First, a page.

There’s No Avenue Like Madison Avenue in Silicon Valley
So what Estimote has managed to do in a few short months is nothing short of amazing. They went from expecting to ship developer kits for a sort of slow ‘tinker’ period to ramping up into a full global launch in a matter of weeks.
But if you’ve met some of the people I’ve met it’s not enough. Because in a world of hard bitten retail marketers and high pressure ad execs, yesterday was too late and tomorrow is doom.
I’m not actually saying Estimote should care. Frankly, screw Madison Ave, they’ll still be there when you’re ready.
Mostly, keep doing what you’re doing. Somehow you’ve managed to project your passion, personality, heart and commitment through a few posts on your Tumblr blog and a bunch of tweets and Facebook posts that still feel personal.
In the early days I had a few emails that got lost in the shuffle, but I’ve had some pretty amazing experiences since Estimote started beefing up its support team (and a special thanks to Ola who has been awesome).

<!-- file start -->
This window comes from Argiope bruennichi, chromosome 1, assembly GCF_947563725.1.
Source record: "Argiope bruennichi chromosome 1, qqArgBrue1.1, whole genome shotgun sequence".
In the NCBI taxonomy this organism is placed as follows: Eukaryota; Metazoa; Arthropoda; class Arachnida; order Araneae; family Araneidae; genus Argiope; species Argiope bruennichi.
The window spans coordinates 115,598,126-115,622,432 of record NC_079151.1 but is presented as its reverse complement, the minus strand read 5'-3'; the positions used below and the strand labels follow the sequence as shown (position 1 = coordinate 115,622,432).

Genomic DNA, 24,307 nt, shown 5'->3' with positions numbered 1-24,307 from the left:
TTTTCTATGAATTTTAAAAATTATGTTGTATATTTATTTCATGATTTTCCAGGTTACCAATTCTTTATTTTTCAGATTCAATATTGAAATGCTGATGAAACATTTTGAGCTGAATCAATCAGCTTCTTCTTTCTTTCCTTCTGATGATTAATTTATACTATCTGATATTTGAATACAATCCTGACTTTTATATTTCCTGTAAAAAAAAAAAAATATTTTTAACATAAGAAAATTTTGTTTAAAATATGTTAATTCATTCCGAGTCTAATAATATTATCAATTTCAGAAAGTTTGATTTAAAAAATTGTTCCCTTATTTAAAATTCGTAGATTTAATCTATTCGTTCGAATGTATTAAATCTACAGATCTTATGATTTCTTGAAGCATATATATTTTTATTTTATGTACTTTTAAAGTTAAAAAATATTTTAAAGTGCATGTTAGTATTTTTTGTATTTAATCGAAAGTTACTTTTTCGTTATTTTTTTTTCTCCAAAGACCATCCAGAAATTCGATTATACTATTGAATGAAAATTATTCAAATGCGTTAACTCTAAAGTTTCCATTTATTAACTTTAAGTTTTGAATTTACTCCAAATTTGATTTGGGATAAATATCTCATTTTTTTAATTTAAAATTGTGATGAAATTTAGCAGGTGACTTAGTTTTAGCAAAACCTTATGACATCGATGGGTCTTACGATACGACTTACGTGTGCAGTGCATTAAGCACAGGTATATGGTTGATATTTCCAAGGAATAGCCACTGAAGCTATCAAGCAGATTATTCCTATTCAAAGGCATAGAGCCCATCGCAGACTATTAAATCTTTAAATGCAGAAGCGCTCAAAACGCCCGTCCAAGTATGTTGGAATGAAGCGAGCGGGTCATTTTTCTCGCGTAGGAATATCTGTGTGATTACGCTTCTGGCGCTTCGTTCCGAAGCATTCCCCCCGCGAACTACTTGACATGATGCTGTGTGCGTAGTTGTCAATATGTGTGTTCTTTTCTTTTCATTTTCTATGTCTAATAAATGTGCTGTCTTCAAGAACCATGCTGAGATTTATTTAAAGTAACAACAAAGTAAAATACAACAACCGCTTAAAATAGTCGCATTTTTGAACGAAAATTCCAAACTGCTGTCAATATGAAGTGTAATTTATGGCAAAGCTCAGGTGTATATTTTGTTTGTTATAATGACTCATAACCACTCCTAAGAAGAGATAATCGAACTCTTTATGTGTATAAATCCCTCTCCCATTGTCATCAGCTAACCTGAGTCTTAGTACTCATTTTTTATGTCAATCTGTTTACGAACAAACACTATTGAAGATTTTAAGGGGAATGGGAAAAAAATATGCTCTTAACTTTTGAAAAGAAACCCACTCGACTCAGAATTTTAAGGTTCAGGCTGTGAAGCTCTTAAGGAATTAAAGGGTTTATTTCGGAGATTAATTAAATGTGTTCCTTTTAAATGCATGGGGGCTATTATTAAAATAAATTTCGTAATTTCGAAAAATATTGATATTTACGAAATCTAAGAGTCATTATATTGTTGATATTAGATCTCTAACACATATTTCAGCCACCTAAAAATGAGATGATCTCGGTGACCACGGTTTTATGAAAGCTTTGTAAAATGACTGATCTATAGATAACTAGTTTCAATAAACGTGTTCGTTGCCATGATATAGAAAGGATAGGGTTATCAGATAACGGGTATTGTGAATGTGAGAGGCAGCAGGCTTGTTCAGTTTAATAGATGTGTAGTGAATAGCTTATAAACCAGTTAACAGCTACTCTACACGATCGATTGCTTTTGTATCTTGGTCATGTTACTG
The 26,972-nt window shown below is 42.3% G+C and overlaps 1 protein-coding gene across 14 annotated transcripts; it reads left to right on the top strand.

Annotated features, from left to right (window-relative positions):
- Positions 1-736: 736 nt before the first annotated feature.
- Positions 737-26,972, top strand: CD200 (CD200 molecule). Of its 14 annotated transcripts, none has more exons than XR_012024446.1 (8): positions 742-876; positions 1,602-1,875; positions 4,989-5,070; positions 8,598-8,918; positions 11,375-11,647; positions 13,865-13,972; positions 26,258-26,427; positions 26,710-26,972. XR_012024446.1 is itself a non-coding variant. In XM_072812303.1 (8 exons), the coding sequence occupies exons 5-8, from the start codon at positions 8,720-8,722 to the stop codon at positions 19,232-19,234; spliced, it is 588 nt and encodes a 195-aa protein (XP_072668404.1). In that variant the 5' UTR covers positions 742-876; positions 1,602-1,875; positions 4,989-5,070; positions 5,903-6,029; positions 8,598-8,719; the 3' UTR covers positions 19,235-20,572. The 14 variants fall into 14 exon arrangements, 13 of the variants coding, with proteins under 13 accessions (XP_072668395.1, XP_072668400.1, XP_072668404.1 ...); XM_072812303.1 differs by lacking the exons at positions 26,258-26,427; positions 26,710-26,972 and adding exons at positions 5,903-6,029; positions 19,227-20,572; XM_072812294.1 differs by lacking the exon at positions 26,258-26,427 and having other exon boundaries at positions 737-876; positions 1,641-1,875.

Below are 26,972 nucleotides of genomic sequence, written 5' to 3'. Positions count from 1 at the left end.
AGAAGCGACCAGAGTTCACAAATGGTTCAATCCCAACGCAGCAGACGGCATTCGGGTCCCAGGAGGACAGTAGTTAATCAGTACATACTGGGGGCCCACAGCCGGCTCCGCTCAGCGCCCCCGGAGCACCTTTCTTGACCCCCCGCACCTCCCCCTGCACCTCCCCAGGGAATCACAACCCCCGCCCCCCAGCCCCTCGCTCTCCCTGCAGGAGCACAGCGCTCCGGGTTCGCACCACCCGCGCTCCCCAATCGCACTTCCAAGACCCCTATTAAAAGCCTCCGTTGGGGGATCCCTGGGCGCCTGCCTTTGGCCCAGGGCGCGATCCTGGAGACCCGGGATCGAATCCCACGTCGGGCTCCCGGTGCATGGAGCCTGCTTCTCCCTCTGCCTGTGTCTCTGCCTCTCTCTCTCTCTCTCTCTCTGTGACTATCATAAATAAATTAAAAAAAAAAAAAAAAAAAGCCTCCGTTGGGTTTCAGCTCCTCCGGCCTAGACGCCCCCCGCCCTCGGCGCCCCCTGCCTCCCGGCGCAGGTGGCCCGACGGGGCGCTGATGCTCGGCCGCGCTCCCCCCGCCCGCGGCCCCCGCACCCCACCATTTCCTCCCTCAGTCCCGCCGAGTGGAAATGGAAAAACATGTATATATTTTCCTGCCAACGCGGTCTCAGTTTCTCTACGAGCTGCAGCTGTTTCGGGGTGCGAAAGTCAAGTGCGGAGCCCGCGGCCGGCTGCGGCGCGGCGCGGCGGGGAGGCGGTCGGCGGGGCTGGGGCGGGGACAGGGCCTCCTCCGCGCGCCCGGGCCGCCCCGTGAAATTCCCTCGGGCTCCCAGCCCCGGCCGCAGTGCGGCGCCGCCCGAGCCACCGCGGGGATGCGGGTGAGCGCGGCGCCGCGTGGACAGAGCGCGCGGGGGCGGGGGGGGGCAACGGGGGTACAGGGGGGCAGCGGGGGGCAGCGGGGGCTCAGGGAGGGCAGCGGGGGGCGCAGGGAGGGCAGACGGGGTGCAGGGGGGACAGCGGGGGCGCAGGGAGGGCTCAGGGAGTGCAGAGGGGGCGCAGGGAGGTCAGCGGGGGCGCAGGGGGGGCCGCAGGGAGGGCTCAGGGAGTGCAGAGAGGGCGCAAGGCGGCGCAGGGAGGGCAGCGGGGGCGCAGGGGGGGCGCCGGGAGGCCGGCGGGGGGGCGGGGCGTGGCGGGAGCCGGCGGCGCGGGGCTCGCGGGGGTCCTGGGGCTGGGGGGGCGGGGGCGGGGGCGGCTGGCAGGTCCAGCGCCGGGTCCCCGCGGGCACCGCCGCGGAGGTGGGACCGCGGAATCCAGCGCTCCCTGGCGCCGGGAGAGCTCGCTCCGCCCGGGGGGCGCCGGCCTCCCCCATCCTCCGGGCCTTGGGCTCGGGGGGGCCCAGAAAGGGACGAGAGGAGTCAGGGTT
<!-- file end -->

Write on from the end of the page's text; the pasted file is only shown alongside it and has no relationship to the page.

So count me as a fan. A big enough fan that we plan to wire an entire city with Estimotes.
What Can Estimote Do Better?
Now, they just hired more support staff and I’m sure they’ve got lots of things in the works. I’ll be patient and assume that they have at least a few quick ideas for how to keep everyone happy, in addition to ramping up production.
But a fail whale only stays cute for so long. So I can’t help thinking there’d be a few simple things that could help:
Post Your Answers
Estimote often fields questions on Twitter and Facebook. And they usually reply: “I responded by e-mail, let me know if it helped” (and put a dot in front of their reply so others can see…to which I say STOP). Instead, they should direct respond on Twitter but post answers to a separate page on their website on a kind of rolling FAQ page.
Post More Technical Details